Since then, Wieters’ career has been spotty at best. He returned to major league action on June 5, 2015, 12 days shy of a year after surgery, made a solid half-season showing (.267/.319/.422, 102 wRC+, 1.1 WAR in 282 PA), and then, after making a combined $16 million in 2014-15, became just the second player to accept a qualifying offer, after the Astros’ Colby Rasmus. Playing for a $15.8 million salary, he made the AL All-Star team — to this date, he’s the only post-TJS catcher to garner such status — and finished 2016 with a modest 90 wRC+ (.243/.302/.409) and 1.8 WAR.

He’s been considerably less productive since. In February 2017, he signed a one-year, $10.5 million deal with the Nationals, which included a same-sized player option for 2018 (not to mention $5 million worth of deferred money), then stumbled to a 62 wRC+ with -0.3 WAR in the first year and, after exercising that option, something closer to his post-surgical level last year (.238/.330/.374 ,89 wRC+, 0.9 WAR) while making just 271 PA; he missed nearly 10 weeks due to an oblique strain and a left hamstring strain, the latter of which required in-season surgery. Unable to secure a major league deal this winter, he settled for a minor league one, with a base salary of $1.5 million assuming he’s in the majors, another half-million dollars worth of performance incentives ($100,000 apiece for reaching 40, 50, 60, 70 and 80 games), and a March 22 opt-out.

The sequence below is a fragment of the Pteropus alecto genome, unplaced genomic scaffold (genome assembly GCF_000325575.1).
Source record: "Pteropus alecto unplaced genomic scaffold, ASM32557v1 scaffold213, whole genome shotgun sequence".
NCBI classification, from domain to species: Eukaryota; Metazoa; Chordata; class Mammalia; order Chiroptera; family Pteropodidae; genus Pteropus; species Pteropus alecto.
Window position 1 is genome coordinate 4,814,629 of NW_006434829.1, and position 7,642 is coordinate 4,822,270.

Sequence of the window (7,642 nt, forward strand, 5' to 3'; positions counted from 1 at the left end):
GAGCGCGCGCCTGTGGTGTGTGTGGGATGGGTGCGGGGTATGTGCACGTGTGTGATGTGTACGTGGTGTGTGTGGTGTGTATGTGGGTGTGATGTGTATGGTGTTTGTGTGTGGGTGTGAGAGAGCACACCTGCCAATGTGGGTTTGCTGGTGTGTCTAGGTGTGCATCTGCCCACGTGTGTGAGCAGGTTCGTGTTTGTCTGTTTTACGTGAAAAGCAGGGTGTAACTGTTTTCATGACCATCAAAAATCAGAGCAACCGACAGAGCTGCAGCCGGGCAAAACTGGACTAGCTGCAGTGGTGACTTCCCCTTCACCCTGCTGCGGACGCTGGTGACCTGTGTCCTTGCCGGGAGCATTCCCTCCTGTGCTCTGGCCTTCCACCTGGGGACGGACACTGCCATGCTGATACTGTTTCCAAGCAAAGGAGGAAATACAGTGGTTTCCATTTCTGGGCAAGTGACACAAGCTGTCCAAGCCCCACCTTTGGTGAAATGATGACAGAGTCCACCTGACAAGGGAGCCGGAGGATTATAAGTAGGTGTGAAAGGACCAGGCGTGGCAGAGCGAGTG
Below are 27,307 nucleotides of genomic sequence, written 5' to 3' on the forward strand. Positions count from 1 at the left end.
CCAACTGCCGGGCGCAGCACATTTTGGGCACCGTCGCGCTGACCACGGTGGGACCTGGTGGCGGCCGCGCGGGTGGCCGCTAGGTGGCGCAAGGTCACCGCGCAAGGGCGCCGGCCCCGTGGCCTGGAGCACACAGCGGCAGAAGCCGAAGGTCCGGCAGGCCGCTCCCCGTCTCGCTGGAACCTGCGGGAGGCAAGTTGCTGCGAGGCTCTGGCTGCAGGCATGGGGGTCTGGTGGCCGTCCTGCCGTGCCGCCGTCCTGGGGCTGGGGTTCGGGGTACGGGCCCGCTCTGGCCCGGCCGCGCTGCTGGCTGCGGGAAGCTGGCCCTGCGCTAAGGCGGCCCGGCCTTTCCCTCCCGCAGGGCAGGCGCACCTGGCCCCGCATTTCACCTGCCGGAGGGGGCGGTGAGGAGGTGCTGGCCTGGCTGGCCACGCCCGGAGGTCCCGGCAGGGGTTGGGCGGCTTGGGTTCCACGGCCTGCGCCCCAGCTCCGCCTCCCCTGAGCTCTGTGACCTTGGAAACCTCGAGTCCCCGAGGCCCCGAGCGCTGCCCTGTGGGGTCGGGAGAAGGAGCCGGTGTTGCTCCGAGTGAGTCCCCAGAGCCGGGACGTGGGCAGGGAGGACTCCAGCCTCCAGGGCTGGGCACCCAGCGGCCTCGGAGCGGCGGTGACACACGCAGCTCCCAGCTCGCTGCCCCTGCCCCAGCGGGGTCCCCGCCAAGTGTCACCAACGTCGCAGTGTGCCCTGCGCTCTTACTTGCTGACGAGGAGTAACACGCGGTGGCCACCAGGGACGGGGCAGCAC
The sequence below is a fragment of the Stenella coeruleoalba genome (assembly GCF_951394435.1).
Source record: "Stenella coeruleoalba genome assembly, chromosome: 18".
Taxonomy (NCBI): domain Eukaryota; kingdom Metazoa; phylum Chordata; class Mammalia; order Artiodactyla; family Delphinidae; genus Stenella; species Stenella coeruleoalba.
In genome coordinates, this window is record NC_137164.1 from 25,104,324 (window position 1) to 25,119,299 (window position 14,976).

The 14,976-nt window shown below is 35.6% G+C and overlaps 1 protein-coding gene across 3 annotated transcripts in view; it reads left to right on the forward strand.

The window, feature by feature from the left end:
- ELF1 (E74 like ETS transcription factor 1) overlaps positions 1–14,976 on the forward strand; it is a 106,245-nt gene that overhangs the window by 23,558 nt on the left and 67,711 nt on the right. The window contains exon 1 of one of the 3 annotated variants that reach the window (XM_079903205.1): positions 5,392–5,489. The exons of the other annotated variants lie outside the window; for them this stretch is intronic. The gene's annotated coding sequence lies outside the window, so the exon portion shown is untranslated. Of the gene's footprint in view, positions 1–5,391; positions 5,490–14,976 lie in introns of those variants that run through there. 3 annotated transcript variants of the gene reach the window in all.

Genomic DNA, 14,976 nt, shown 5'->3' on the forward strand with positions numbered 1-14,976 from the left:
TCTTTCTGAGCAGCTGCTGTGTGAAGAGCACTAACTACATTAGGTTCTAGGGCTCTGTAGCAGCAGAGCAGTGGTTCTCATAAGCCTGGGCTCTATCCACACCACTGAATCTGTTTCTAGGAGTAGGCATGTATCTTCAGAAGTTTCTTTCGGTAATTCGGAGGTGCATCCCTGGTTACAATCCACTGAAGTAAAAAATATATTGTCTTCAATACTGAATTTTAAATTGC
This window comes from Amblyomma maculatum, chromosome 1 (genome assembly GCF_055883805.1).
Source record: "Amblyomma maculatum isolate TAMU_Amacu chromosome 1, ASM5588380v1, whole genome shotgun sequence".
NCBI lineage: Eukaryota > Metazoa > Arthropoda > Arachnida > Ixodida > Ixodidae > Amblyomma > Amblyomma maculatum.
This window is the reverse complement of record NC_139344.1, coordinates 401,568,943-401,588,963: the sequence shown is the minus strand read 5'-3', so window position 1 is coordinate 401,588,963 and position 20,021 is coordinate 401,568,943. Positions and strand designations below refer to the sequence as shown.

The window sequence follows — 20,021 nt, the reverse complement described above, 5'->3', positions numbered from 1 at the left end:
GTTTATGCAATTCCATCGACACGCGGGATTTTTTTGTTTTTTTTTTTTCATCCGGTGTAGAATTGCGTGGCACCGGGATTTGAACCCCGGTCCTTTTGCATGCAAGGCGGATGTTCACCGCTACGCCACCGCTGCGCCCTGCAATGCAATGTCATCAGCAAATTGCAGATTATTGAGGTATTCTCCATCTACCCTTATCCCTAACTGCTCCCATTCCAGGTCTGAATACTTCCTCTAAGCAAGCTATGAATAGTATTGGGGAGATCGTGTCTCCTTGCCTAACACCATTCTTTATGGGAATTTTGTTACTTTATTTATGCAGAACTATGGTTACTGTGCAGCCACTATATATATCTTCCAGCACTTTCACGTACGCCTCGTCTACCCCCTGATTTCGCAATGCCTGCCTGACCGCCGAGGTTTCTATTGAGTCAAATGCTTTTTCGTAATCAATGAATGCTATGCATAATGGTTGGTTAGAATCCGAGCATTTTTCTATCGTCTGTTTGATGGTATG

Admittedly, once the above catchers are broken into subgroups, we have rather small sample sizes, and as far as the performance outcomes are concerned, we see correlation with surgery but not necessarily causation. Wieters hasn’t made any trips to the DL for elbow problems since returning from surgery, and has continued to throw out would-be base stealers at a more-or-less league-average clip. His decline as a defender — using BP’s FRAA, from 47.9 from 2009-14 to -10.2 from 2015-18 — really began in 2013 and has been driven by subpar pitch framing (-15.8 runs from 2015-18), which depends primarily on his non-throwing arm anyway. Vazquez is still a well above average defender in all facets of the game, averaging nearly 11 FRAA in the past three seasons despite receiving only 798 PA in that span. From among the other active catchers who aren’t on the fringes of jobs, Casali has been solid on both sides of the ball but has only once topped 156 PA in a season, while Knapp has been a rather woeful defender (-15.6 FRAA while making just 419 PA), struggling both with throwing (19% caught stealing) and framing (-9.6 runs).